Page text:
ZS’s innovations are a byproduct of diverse perspectives joining together to solve life sciences, technology and other industries’ toughest challenges. Expansive representation of varying identities, experiences, belief systems and abilities within ZS helps us solve those challenges—and that includes talent from groups like Accessibility@ZS, one of our many employee-led inclusion and diversity groups (IDGs).
Freja Fjellerup loves a challenge. As a senior scientific software developer based out of ZS’s Copenhagen office, she knows ZS does too. “ZS is a great place to work because we trust our people and give them responsibility,” she says. “I’ve noticed that if you have an idea, everybody will encourage you to do it.”
This attitude is exactly what led to her involvement with Accessibility@ZS. Freja is neurodivergent, meaning a person whose brain functions differently than a majority of the population. Those that often embrace the term neurodivergent—such as people on the autism spectrum, ADHD, dyslexia, Tourette syndrome or a combination of conditions—use it to describe the varying ways they process and interact with the world. Neurodivergent people have different strengths and challenges from neurotypical individuals and might benefit from certain types of accommodations and support. Famous examples of people with neurodivergence include Emma Watson, Albert Einstein, Bill Gates and Billie Eilish.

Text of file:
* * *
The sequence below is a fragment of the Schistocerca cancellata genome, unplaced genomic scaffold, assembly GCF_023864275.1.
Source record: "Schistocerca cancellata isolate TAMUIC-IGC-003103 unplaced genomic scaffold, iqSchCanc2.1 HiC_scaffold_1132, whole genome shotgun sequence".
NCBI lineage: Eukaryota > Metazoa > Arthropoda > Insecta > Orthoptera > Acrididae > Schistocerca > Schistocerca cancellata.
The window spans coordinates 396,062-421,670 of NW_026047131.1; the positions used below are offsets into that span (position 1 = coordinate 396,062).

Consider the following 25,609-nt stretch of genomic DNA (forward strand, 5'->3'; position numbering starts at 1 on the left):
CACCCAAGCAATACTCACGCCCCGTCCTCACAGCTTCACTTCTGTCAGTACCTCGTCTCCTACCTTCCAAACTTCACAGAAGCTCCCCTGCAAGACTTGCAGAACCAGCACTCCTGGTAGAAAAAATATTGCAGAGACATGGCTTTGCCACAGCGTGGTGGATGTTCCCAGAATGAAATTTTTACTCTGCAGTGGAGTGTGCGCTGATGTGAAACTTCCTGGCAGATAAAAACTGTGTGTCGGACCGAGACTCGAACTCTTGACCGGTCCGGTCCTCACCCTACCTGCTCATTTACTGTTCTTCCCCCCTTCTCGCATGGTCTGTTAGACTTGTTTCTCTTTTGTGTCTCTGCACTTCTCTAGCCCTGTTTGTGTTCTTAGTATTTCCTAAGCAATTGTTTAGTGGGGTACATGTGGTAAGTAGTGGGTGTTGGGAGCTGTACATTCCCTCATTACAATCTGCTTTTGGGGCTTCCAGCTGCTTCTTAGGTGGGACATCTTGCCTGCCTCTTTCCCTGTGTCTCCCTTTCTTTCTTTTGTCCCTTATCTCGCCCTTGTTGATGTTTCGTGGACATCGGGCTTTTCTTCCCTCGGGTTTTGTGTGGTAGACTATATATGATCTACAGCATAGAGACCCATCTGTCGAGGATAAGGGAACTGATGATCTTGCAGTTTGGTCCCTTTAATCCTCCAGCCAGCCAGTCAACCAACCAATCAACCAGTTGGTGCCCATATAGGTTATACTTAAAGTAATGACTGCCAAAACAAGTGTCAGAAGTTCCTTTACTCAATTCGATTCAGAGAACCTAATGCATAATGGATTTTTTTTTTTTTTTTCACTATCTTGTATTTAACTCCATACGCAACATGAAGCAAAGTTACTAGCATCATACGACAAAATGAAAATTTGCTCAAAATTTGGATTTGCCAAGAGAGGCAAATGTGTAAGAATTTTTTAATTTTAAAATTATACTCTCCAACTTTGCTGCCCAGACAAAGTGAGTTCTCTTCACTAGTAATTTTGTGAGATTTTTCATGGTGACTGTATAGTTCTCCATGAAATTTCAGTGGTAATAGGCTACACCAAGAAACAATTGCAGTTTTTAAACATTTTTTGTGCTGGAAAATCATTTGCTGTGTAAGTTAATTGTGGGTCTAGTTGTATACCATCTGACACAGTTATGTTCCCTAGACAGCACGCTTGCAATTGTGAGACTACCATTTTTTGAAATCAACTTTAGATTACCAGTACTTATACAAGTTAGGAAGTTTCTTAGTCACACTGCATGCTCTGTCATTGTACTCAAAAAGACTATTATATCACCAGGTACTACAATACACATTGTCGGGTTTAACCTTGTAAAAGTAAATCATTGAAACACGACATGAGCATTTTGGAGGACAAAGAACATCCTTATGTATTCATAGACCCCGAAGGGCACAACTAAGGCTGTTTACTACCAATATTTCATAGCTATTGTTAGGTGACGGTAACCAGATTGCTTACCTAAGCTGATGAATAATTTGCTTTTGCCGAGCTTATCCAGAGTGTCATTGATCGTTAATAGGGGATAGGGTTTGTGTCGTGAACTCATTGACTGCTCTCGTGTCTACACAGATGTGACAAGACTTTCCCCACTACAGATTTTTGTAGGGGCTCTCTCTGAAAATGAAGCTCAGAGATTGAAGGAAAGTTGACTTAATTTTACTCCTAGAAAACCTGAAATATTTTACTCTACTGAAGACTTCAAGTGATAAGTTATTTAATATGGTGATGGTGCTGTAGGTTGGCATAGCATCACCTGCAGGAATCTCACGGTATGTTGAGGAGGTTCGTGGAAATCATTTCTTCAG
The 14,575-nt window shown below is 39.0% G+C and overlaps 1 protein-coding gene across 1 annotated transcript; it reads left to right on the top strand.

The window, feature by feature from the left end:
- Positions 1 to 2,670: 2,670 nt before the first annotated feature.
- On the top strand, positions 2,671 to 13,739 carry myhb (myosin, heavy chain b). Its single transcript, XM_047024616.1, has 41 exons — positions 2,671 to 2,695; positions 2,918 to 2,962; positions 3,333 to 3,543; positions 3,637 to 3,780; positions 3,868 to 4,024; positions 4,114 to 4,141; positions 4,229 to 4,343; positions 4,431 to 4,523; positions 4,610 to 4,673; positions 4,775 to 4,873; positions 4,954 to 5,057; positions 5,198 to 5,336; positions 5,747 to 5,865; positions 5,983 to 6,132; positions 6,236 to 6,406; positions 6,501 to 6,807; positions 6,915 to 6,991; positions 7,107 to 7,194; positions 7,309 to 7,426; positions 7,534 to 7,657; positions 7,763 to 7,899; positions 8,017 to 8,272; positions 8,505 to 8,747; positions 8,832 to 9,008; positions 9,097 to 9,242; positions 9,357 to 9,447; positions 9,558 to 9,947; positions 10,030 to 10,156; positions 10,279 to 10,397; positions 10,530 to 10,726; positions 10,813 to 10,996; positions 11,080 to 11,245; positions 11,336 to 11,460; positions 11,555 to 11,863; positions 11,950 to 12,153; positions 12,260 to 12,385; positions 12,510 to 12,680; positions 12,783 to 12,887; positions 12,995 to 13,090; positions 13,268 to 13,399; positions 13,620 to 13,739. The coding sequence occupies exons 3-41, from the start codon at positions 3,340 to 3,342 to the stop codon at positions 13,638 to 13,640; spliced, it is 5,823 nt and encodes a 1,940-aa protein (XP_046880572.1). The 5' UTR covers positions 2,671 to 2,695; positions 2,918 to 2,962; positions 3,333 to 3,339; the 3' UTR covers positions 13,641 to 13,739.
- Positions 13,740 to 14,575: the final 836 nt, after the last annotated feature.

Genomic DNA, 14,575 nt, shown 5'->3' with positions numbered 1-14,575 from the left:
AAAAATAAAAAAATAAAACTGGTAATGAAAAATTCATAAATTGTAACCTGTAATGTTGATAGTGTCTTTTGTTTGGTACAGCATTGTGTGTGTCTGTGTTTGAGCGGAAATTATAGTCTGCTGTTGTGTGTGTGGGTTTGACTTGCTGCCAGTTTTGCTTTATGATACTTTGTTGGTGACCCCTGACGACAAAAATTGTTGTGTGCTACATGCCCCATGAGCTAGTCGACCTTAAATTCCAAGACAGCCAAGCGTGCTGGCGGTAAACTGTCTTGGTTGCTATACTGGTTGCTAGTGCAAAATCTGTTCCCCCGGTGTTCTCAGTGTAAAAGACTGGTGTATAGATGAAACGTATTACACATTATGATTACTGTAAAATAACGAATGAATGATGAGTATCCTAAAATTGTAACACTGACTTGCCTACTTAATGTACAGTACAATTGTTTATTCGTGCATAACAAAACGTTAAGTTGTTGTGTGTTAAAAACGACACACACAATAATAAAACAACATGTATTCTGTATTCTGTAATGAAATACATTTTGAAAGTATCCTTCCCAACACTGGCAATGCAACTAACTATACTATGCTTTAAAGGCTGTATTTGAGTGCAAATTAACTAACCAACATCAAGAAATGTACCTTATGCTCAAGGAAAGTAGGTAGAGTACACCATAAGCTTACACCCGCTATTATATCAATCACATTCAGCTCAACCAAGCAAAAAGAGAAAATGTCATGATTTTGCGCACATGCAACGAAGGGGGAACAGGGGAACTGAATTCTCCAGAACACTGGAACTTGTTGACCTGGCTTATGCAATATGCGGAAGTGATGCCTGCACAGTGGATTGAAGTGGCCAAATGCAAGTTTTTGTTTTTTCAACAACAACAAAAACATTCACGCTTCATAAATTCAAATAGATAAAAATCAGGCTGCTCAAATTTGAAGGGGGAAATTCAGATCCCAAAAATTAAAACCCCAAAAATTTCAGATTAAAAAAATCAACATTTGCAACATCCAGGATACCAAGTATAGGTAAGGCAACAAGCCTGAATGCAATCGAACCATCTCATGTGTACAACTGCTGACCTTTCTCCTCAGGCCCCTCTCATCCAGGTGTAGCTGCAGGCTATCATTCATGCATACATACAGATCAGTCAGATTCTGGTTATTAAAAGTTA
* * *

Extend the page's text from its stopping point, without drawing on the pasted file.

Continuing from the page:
“As a neurodivergent person, one of the first things I asked about were the IDGs. It’s really important for me to connect with other neurodivergent people. When I found that this falls under Accessibility@ZS, I quickly got involved,” Freja says. “With help from other dedicated colleagues, I worked on an internal article for neurodiversity visibility and then connected with HR to expand offerings for neurodivergent people in our Copenhagen office.”
To begin her involvement, Freja first investigated the offerings already accessible across ZS. She found that many offices have dynamic chairs available upon request, so ZSers with ADHD can have something to fidget with while they work. She also discovered that some offices offer noise-cancelling headphones for people who need to limit environmental stimulation to focus on work.
This led Freja to organize a local panel of neurodivergent ZSers to better understand the needs that aren’t being met. Because of her research, ZS is now looking into expanding our offerings of reading and spelling support tools for ZSers who are dyslexic.
While these may seem like small adjustments, Freja says they can have a big impact for those who are neurodivergent. “I know a lot of people who have a lot to offer but have struggled early in their lives or gotten lost in the healthcare system,” Freja confides. “It’s important that we help everyone to be their best and spread knowledge of what neurodiversity is. It’s not something to be ashamed of, it’s an advantage for any workplace to have people who think differently.”
To learn more about Accessibility@ZS and our other diversity, equity and inclusion efforts, follow ZS on social media.